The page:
Abstract

A flat-field extreme ultraviolet (EUV) spectrometer with a nominal 2400grooves/mm aberration-corrected ruled grating has been developed to analyze the emission spectrum in the wavelength range of 10 to 130  Å from large helical device (LHD) plasmas. Spectral properties such as resolution, sensitivity, contribution of higher-order light, and background stray light have been studied using emission spectra mainly from intrinsic impurities, e.g., C and Fe. It is found that the spectrometer well resolves closely existing spectral lines of highly ionized medium- and high-Z impurities even in a very short wavelength range such as 10 to 20  Å. As a result, it allows one to study the charge state distribution of elements in high-temperature fusion plasma. The ruled grating was then replaced by a laminar type holographic grating for the comparative study. The spectral resolution for the ruled grating (Δλ0.08  Å at 33.73  Å) is clearly better than the holographic grating (Δλ0.13  Å at 33.73  Å). Both gratings well suppress the higher-order light, e.g., the second-order light is only less than 11% of the first-order light for C vi (33.73  Å). Relative sensitivity calibration with the wavelength has been done using bremsstrahlung continuum from the LHD plasmas. Absolute intensity calibration has been done by comparing the spectral intensities directly with the absolutely calibrated 1200grooves/mm EUV spectrometer in the overlapping range of 90120  Å due to the absence of a good branching pair in 10130  Å. As a typical result on the present spectrometer well-resolved n=23 full transition arrays from Ne- to Li-like ions are measured for Fe and Ti and wavelengths of the spectral array are tabulated for each charge state. Spectroscopic comparison is also made between the 1200grooves/mm and 2400grooves/mm gratings in a range of 50130  Å.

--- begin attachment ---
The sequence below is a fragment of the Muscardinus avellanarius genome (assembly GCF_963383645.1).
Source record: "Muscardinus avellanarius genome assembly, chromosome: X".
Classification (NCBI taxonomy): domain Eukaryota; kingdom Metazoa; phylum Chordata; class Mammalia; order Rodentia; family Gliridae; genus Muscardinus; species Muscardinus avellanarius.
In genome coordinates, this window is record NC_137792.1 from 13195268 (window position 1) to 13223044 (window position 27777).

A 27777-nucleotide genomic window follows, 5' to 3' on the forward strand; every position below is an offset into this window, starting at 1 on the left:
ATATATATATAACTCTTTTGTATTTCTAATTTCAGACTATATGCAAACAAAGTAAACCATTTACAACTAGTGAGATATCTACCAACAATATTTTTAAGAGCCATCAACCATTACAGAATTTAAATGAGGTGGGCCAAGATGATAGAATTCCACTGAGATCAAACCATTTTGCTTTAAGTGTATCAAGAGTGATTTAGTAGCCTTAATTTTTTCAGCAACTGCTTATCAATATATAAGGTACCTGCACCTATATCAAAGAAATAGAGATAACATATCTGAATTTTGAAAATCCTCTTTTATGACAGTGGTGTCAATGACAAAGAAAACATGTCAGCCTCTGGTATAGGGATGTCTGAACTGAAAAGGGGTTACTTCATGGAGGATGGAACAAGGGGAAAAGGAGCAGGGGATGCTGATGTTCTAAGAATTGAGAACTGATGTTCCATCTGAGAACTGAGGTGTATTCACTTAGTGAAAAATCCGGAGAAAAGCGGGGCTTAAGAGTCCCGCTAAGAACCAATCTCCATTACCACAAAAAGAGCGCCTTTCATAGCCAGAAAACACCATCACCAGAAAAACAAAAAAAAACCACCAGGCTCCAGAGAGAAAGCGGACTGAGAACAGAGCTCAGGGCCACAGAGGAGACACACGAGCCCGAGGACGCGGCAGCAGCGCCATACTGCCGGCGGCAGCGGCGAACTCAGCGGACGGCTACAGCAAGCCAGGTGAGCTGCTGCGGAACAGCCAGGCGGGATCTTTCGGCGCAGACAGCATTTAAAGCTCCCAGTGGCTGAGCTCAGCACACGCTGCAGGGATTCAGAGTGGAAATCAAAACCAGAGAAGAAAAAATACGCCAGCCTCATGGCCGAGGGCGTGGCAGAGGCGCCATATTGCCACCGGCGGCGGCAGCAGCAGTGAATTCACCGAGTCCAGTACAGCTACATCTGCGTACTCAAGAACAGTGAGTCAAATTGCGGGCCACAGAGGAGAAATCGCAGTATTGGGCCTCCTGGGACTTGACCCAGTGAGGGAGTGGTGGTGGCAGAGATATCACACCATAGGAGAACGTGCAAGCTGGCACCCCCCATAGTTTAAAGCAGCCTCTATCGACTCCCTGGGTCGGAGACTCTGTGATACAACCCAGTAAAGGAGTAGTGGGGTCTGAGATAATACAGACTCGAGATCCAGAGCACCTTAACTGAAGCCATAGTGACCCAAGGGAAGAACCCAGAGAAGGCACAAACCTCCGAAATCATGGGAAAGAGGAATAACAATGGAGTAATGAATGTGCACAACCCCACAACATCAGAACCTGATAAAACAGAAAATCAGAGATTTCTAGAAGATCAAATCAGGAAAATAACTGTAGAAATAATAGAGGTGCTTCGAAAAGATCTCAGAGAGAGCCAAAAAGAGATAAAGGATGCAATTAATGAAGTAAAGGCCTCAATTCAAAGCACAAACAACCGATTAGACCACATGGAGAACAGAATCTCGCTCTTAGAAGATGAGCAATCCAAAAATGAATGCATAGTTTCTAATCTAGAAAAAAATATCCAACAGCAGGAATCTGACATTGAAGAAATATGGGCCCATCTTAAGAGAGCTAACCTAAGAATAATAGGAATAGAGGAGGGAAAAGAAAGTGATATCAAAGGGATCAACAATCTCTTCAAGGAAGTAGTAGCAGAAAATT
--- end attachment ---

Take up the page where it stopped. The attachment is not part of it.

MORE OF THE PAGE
© 2008 Optical Society of America

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